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Old 07-04-2006, 09:27 AM   #18
J D
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Join Date: Feb 2004
Posts: 181
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DD, I like the FAQ idea. Good work.

However, I would exercise caution in referring people to Racquet Research. Wilmot McCutchen used to be a member of the boards. Even though he is very knowledgeable about theoretical physics, his formulas did not hold up to scrutiny because they failed to adequately take into account frame behavior, human physiology, and racquet technology. He ended up leaving the boards because he was shown to be wrong on many significant points. I believe he realized the shortcomings of his data because he never updated his site again after that.

So, I would recommend a HUGE disclaimer if you're going to refer people to his site. Some of the frames he has listed in his top third have proven to be some of the worst arm eaters out there while some of the frames in his bottom half are consistently recommended by knowledgeable people, even on these boards, as being very arm safe. This just shows how badly off the mark some of his concepts are. His ideas about shoulder safety in particular are not based on any solid understanding of how the joint functions.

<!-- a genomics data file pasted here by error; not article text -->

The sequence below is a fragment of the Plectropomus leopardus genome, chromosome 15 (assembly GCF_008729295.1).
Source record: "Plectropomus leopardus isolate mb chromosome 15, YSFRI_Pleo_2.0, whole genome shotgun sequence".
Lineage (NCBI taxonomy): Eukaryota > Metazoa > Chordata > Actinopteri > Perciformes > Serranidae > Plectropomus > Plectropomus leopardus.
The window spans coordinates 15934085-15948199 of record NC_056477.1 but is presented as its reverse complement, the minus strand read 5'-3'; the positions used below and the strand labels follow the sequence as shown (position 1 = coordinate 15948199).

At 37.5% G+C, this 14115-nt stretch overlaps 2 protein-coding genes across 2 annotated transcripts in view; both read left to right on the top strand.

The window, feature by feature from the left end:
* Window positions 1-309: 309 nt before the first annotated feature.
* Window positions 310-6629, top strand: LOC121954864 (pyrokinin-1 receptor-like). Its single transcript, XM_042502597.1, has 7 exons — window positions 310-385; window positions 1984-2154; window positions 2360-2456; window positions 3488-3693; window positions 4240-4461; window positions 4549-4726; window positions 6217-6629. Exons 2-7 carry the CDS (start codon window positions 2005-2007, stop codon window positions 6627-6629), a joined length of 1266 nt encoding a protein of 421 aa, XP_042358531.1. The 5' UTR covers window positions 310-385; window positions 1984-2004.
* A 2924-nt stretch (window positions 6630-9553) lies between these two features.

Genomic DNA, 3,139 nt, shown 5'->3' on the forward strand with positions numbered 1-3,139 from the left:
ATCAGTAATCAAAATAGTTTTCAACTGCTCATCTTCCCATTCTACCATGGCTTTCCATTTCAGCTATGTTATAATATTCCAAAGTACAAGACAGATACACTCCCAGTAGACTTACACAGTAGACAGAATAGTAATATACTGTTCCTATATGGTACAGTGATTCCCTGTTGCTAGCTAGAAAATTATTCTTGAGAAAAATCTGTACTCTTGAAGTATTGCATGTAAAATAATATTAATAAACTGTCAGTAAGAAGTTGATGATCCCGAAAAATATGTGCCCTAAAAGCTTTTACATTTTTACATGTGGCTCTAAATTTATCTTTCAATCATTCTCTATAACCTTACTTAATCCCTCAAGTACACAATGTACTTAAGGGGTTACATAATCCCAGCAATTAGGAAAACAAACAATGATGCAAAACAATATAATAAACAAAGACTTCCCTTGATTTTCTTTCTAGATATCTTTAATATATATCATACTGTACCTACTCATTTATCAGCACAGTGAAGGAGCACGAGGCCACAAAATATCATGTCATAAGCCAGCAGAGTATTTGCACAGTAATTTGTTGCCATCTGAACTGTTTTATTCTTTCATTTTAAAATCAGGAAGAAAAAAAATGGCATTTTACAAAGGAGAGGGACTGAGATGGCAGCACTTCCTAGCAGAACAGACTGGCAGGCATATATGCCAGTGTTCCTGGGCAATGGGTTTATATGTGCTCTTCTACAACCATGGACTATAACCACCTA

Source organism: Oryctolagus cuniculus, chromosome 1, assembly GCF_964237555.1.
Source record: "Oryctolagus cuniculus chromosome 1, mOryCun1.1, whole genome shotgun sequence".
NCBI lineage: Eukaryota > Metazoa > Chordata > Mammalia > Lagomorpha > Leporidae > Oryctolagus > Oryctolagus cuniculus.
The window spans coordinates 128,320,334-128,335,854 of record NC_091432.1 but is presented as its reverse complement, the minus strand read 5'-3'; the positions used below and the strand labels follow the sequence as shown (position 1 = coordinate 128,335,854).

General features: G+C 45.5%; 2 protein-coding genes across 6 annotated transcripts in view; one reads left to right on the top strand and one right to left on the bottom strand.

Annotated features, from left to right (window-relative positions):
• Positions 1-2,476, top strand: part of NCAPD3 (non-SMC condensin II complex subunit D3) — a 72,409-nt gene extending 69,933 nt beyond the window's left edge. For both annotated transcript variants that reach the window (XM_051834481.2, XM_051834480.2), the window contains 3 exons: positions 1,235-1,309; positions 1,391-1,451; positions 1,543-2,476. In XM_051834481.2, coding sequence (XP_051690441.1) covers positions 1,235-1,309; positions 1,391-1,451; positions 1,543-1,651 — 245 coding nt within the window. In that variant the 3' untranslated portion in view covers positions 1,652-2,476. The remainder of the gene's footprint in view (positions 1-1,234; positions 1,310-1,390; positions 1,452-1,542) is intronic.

Mr. McCutchen seems proud of the fact that his data contains no human element. To quote his site, "No vague sales puffery, condescending jocularity, or subjective playtest results." Anyone familiar with the field knows that there has not been enough research done yet to be able to make anything more than generalizations about arm safety. Until much more is known about causative factors and how they relate to individual physiology, anecdotal evidence will have to be, by default, the best source for information about wrist, elbow, and shoulder safety.

My recommendation is to not refer people to the site for anything more than a reference guide to some of the physics formulas involved in tennis. His arm safety data is very inconsistent and thus unreliable.
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